One of the chief complaints concerning HP 7.1 centered on the wandering section, which many (although not me) thought was amorphous and unnecessary. Those critics should be pleased to discover that part 2 stuffs plenty of action into its relatively short (for a Harry Potter movie) running time of a little over two hours. Much like its obvious inspiration Return of the Jedi, HP 7.2 functions almost entirely as a third act climax. As the movie begins Harry, Ron and Hermione are licking their wounds after their encounter with Bellatrix. They know of another Horcrux, which must be obtained and destroyed if they are to stand a chance against Voldemort, but it is unfortunately hidden in a guarded vault stuffed deep into a cave, which also happens to be owned by the Lestranges. In order to gain access to the vault Hermione uses a potion to transform herself into the very image of Bellatrix Lestrange. Ron trusses himself up as a random henchman while Harry and the Goblin Griphook, who has agreed to secret them into the vault, both hide under the trusty cloak of invisibility. Naturally, not everything goes to plan (a constant of the Potter universe that Ron happens to comment on), and, in one of the finer escapes of the series, the trio end up fleeing the vault on the back of a dragon.

From here the heroes must infiltrate Hogwarts in order to free the school from the tight fisted control of Snape. Under his guide, Hogwarts has been transformed into a kind of Voldermort’s Youth program. Borrowing from Riefenstahl by way of George Lucas, students at this new Hogwarts gravitate towards each other to form rigid geometric squares, a far cry from the chaotic hallways of yore. Upon reclaiming Hogwarts, student and teacher alike prepare for an oncoming assault from Voldemort. The final battle more or less encompasses the last half of the film, and the genre shift into a siege film is a nice change of pace, kind of an Assault on Precinct Hogwarts. The siege is deftly handled, and because most viewers are familiar with the geography of Hogwarts campus we are already aware of each ingress and egress that must be defended. This is a Harry Potter film, so there are twists that I won’t spoil, even if in all likelihood most fans have anticipated watching these surprises unfold on celluloid after reading the final book several years ago.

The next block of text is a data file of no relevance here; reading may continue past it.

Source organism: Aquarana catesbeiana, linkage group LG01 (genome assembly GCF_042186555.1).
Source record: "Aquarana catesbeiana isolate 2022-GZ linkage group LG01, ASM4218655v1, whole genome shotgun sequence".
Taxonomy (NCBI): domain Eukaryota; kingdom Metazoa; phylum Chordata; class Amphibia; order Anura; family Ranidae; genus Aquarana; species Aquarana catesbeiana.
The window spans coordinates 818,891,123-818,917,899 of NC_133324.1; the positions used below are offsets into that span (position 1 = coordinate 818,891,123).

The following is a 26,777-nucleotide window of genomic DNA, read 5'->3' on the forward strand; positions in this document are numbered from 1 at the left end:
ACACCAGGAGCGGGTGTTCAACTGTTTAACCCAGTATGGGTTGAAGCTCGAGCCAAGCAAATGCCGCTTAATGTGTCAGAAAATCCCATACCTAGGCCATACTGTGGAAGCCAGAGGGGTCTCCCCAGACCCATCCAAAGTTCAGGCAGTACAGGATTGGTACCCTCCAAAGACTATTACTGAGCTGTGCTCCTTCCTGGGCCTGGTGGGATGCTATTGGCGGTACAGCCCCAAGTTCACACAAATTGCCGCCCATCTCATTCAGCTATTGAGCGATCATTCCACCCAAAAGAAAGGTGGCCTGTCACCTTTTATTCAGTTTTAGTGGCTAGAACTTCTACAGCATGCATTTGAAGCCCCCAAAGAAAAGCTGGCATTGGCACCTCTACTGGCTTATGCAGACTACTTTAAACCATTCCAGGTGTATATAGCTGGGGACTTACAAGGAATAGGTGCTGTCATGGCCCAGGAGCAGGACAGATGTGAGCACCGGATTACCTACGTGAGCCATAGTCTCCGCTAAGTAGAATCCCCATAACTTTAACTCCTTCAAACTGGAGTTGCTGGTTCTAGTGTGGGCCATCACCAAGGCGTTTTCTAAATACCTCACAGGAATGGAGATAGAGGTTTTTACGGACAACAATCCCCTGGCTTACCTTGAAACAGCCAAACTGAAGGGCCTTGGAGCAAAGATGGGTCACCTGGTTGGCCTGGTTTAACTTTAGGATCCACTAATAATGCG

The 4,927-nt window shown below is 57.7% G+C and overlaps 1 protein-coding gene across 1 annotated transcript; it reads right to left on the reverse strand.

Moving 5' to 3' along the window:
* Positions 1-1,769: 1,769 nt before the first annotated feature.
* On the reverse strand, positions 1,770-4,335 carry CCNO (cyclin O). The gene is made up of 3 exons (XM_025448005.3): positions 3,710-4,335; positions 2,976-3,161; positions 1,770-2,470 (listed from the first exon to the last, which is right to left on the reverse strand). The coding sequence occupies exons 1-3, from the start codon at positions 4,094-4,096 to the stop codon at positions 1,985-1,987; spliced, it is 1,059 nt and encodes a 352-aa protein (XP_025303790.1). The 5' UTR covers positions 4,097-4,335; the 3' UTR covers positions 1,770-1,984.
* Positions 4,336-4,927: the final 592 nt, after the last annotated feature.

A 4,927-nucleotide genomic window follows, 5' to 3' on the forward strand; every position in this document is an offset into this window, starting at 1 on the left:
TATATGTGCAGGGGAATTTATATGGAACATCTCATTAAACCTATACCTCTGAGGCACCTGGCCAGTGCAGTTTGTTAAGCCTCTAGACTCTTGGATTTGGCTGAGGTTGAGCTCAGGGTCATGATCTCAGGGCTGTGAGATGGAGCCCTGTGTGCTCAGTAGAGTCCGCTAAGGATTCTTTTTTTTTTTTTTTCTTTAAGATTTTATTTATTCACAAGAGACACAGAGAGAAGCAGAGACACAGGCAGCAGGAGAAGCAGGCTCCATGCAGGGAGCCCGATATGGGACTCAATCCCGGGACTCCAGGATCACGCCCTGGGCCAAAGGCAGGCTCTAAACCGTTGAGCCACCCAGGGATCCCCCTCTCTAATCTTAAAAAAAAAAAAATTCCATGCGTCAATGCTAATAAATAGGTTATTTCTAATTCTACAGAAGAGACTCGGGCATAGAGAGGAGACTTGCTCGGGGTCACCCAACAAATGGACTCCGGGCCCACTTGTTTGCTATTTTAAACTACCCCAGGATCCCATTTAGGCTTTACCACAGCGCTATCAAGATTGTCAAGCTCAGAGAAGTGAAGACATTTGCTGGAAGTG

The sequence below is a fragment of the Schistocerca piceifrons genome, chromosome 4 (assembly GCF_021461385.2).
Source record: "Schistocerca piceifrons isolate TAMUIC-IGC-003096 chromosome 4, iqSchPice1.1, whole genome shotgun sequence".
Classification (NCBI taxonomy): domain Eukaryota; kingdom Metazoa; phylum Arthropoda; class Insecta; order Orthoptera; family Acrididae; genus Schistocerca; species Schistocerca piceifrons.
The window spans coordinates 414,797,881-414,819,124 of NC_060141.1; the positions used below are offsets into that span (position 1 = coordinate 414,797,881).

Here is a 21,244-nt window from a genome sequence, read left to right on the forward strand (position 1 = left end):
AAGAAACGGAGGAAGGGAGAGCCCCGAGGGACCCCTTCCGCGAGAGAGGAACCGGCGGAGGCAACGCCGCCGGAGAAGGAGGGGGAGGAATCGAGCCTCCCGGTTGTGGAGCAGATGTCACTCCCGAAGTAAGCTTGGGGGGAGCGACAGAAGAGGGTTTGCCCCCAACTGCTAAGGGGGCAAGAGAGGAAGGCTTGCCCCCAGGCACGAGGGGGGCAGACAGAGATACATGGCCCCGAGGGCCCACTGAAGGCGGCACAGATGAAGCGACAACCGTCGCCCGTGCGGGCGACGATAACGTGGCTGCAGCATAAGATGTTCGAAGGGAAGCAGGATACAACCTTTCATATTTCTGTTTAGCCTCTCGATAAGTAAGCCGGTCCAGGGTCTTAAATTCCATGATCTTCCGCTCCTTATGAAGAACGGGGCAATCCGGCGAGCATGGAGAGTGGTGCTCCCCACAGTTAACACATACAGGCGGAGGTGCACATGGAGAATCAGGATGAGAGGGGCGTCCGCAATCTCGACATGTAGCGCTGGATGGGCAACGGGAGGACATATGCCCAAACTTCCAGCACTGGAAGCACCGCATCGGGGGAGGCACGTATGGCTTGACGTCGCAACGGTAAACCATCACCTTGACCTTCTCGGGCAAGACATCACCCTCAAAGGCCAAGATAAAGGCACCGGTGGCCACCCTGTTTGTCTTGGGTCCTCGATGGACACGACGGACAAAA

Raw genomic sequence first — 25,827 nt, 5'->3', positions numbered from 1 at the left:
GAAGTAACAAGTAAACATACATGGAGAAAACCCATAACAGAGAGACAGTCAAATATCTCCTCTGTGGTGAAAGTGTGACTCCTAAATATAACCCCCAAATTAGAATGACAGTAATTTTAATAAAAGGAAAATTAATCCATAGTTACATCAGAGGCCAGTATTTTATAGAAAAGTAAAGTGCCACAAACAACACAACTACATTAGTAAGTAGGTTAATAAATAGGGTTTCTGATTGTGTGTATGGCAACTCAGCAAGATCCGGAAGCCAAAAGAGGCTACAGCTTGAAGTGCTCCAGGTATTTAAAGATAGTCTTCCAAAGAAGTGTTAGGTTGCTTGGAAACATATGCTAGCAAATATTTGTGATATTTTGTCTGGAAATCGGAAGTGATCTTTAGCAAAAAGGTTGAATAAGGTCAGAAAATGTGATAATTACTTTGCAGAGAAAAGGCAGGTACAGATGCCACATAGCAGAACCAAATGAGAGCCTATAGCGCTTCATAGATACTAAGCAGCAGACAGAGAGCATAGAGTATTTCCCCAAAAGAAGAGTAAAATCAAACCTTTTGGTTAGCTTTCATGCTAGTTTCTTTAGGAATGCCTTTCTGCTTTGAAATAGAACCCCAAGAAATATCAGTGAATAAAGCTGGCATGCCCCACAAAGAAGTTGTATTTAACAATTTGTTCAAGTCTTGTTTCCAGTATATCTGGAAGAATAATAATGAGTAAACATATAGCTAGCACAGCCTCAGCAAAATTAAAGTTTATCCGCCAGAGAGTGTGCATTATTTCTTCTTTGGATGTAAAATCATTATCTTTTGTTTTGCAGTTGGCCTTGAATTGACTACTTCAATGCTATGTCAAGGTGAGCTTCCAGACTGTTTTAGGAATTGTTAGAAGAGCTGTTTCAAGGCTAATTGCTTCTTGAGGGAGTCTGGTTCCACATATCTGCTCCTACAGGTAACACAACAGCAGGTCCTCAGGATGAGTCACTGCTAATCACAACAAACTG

Perhaps the trickiest move a final film in a series must accomplish is to provide a compelling story on its own while paying homage to moments from the past. To this end, the movie shuffles in legions of creatures, locations, and items from the first six films. When Ron and Hermione revisit the chamber of secrets or when Harry makes use of the Pensieve, one can’t help but get a little nostalgic for all of the adventures these characters have shared within the seemingly boundless halls of Hogwarts, a school so vast that it has nearly house the entire Harry Potter epic. Carefully folded into the landscape, each little easter egg serves to recall adventures from a much simpler, less tortuous time in the Potter myth cycle. By trusting the audience to pick up on these signifiers of the past, HP 7.2 smartly chooses not to indulge in too much speechifying, instead choosing to let the action do the talking, this time choosing to resolve the plots of lovelorn teenagers on the go.

But the biggest surprise of the film might be the central place Neville Longbottom holds in the chaotic proceedings. Critics like to remark, with good reason, that the three main actors have grown to be surprisingly adept at their craft, inhabiting their characters with tremendous ease. What gets left out of this well worn observation is that the same can be said of Matthew Lewis who has had to bear the thankless task of portraying Neville while sporting fake teeth and at times wearing a fat suit. Lewis does a phenomenal job of portraying Neville as a once tertiary character who rises to the role of hero when time and events call on him. In many this transformation becomes the heart and soul of HP 7.2.

The fact that Longbottom could become such a highpoint of the final Harry Potter film speaks to the depths of Rowling’s creation. For her each character was the hero of his or her own story, and just because we were not always privy to these adventure did not mean they were any less important than what was happening to the big three characters. The Harry Potter series will go down as a singular achievement, a story that spans seven film and twenty hours while suggesting that even more is happening beyond the frame of the camera. It is a testament to each director that they not only understood Rowling’s vision, but that they truly understood the collaborative nature of filmmaking. A story so large deserves many authors, from each director, actor, screenwriter, Rowling herself, and every myth and legend she soaked up over the years. And even though it is sad to see the story end, the world these authors constructed seems so vast that I cannot help but think that the narrative continues for each characters long after the credits roll.